Tuesday, August 27, 2019


Today is the Feast of St. Monica. The first prayer is the original English translation of the collect for St. Monica and the second the revised version. As you can pray, much can be lost in translation! Which do you prefer?

God of mercy,
comfort of those in sorrow,
the tears of Saint Monica moved you
to convert her son Saint Augustine to the faith of Christ.
By her prayers, help us to turn from our sins
and to find your loving forgiveness.
Grant this through our Lord Jesus Christ, your Son,
who lives and reigns with your and the Holy Spirit,
one God, forever and ever.
– Amen.


O God, who console the sorrowful
and who mercifully accepted
the motherly tears of Saint Monica
for the conversion of her son Augustine,
grant us, through the intercession of them both,
that we may bitterly regret our sins
and find the grace of your pardon.
Through our Lord Jesus Christ, your Son,
who lives and reigns with you in the unity of the Holy Spirit,
one God, for ever and ever.
– Amen.


John Nolan said...

The feast of St Monica (4 May until Bouyer's 'trio of maniacs' got hold of the calendar) has the following Collect:

Deus, moerentium consolator et in te sperantium salus, qui beatae Monicae pias lacrimas in conversione filii sui Augustini misericorditer suscepisti: da nobis utriusque interventu, peccata nostra deplorare, et gratiae tuae indulgentiam invenire. Per Dominum ...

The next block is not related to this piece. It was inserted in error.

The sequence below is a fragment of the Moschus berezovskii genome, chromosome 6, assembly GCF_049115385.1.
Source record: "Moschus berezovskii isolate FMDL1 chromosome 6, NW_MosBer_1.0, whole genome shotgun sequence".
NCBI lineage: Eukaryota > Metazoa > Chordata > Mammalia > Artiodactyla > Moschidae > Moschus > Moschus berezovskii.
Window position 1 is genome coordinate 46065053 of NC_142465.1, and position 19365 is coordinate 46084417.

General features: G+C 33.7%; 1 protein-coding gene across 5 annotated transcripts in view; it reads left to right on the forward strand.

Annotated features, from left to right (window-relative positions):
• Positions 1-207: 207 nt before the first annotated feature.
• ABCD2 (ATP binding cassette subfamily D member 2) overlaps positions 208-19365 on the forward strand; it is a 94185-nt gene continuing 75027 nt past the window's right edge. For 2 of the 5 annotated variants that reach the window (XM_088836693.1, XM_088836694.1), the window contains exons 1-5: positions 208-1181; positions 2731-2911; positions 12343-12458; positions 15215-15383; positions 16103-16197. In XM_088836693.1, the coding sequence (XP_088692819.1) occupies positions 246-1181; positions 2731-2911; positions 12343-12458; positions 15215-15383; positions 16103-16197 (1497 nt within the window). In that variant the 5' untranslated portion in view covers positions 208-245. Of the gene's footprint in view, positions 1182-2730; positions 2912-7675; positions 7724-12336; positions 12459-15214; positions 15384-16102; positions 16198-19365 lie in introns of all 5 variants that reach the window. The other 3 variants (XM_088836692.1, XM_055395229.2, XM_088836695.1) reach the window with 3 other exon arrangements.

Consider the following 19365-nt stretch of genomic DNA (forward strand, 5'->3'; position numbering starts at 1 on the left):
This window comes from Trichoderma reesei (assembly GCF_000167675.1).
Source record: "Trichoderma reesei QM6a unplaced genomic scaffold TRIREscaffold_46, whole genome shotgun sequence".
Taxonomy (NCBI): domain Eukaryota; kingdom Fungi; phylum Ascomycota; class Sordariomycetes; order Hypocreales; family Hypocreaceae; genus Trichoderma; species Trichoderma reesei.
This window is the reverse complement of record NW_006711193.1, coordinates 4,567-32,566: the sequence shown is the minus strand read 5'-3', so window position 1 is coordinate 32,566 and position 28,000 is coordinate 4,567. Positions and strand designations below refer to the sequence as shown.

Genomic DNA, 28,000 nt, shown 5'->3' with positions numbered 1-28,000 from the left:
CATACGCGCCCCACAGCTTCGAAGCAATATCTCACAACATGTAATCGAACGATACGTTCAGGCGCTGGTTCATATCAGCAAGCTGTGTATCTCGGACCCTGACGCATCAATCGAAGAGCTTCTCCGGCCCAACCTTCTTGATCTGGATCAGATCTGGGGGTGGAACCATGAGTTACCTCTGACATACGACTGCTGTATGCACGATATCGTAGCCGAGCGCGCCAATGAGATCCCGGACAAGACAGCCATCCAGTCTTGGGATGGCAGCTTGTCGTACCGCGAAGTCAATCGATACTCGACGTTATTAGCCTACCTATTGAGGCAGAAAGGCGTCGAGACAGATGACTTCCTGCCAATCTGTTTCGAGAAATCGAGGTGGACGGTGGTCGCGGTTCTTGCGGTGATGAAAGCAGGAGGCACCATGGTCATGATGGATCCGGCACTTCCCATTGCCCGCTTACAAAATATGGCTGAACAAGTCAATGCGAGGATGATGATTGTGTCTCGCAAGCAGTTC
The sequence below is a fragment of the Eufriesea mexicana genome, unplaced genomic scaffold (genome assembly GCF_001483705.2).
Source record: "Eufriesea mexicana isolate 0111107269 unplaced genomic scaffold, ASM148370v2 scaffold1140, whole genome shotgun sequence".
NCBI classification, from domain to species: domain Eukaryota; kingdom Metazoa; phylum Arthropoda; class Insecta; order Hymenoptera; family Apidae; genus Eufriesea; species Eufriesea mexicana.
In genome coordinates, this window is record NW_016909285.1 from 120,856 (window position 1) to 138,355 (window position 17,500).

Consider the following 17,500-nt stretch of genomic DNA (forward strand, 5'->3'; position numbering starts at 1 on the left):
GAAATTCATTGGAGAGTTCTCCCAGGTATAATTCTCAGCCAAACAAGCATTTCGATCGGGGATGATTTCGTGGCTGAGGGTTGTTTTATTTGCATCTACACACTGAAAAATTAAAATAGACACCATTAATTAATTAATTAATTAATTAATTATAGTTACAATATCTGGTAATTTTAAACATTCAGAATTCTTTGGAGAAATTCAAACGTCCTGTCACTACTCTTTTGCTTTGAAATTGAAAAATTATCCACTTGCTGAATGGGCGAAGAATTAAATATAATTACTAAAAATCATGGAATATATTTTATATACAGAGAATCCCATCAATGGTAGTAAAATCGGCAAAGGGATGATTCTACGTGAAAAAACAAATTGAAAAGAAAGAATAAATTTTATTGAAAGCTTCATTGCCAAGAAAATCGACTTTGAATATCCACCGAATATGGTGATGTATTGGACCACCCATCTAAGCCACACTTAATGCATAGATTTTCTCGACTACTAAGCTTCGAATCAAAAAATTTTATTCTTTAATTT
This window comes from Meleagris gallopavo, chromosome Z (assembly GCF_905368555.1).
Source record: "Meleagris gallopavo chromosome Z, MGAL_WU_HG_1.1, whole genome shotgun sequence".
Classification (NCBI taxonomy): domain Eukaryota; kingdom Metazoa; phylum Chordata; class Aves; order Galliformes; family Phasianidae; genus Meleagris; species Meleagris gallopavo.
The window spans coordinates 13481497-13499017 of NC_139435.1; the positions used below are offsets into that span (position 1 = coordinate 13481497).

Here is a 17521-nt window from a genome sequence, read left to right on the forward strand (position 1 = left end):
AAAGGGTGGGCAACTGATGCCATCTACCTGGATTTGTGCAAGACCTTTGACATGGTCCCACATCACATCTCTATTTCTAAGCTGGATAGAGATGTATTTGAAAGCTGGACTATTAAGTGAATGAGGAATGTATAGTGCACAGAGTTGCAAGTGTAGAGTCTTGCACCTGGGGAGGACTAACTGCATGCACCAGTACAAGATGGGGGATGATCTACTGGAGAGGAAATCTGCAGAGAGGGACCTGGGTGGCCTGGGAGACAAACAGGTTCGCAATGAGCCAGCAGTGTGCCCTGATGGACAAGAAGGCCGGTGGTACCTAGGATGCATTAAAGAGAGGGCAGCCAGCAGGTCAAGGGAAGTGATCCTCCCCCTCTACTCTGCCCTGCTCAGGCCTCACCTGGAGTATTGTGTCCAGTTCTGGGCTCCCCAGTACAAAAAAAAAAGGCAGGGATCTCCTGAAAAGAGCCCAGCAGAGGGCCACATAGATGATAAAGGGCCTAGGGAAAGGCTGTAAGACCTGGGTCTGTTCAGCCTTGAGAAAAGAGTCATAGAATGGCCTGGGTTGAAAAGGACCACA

It would appear that the cutters-and-pasters of the Consilium removed, for no apparent reason, the phrase 'in te sperantium salus' (the salvation of those who trust in thee). Otherwise the second version isn't a bad translation. St Monica's tears are described as 'pias', well translated here as 'motherly'; 'bitterly regret' is a good rendition of 'deplorare' and the prayer makes it clear that we are asking for the intercession of both Monica and her son - 'utriusque interventu'.

Compare this with the truncated and anodyne 1973 version, which is a disgrace, although no doubt Fr Kavanaugh will prefer it.

rcg said...

They are not about the same things. I like the first.

Marc said...

The collect for today:

O God, Who through St. Joseph, Your Confessor, did graciously will to provide Your Church with a new help for the training of youth in the spirit of understanding and holiness; grant, we beseech You, that, following his example and through his intercession, we may live and teach so as to acquire an everlasting reward.